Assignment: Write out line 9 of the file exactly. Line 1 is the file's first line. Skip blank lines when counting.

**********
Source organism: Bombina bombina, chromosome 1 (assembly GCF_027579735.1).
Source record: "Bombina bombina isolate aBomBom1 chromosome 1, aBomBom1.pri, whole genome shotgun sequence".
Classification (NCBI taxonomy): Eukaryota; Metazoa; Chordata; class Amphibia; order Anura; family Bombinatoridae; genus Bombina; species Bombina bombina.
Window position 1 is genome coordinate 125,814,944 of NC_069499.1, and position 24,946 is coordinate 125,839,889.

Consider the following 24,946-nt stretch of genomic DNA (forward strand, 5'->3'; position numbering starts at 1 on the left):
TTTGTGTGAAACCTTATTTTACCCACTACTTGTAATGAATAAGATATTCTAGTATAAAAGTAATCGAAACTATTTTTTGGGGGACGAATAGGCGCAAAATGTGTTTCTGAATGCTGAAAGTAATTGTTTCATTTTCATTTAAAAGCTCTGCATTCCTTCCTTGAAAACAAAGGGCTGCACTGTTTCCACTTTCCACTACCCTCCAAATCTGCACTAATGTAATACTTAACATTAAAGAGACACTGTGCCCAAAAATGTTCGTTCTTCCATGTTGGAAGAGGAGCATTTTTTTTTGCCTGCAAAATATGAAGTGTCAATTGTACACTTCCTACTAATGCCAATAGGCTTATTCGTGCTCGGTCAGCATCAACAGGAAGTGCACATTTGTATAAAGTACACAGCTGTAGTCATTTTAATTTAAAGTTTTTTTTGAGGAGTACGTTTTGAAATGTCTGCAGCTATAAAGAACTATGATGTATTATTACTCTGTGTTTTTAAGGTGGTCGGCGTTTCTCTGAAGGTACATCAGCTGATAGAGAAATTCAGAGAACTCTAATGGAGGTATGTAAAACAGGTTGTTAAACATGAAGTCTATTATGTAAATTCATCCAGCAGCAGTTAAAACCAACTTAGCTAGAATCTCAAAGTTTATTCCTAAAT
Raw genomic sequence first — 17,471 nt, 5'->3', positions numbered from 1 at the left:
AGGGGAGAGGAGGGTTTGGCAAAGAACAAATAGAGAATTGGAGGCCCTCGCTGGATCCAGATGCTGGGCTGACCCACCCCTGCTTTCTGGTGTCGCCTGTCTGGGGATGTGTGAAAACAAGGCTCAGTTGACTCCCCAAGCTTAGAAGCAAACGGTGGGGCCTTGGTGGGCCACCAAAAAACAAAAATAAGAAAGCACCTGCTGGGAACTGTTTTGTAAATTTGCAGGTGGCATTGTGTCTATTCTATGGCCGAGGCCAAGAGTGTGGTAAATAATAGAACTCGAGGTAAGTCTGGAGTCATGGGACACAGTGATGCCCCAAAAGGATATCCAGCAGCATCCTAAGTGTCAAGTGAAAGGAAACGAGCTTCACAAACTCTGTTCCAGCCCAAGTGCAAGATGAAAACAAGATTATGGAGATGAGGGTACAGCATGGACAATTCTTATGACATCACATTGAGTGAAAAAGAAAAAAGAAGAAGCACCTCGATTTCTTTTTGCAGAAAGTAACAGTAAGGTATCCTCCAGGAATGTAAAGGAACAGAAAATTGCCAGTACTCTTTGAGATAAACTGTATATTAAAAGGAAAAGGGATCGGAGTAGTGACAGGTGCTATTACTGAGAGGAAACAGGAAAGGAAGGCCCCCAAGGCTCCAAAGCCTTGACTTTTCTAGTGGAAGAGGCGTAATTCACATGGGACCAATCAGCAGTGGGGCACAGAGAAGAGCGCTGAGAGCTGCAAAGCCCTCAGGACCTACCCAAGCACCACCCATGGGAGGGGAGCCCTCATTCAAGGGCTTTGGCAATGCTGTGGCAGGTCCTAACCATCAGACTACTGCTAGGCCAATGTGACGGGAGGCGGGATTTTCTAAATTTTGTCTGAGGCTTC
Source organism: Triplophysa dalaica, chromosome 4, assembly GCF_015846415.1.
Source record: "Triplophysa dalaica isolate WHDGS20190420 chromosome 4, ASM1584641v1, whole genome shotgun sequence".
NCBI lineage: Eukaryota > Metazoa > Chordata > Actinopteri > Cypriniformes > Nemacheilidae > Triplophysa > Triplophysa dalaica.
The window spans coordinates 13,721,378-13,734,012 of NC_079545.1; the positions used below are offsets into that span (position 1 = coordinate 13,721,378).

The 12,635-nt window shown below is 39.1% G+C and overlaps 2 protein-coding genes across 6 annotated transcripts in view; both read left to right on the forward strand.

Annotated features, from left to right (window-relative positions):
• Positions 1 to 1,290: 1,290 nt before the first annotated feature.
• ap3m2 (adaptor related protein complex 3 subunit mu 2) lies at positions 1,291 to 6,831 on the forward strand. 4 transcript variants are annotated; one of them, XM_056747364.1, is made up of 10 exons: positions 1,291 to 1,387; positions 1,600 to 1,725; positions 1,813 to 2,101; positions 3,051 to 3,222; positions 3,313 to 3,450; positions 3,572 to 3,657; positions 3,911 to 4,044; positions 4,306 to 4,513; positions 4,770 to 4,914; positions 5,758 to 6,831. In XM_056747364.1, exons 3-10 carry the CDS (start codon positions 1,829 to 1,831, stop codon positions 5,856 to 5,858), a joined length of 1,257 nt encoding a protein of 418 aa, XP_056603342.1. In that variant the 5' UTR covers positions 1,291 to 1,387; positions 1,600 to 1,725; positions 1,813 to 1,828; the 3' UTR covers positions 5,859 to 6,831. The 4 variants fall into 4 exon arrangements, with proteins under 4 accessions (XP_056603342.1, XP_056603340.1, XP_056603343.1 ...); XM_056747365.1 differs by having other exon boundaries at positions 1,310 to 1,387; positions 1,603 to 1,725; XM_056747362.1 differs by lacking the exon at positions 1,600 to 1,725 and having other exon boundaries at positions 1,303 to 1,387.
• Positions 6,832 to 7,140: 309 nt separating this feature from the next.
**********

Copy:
Source organism: Triplophysa dalaica, chromosome 4, assembly GCF_015846415.1.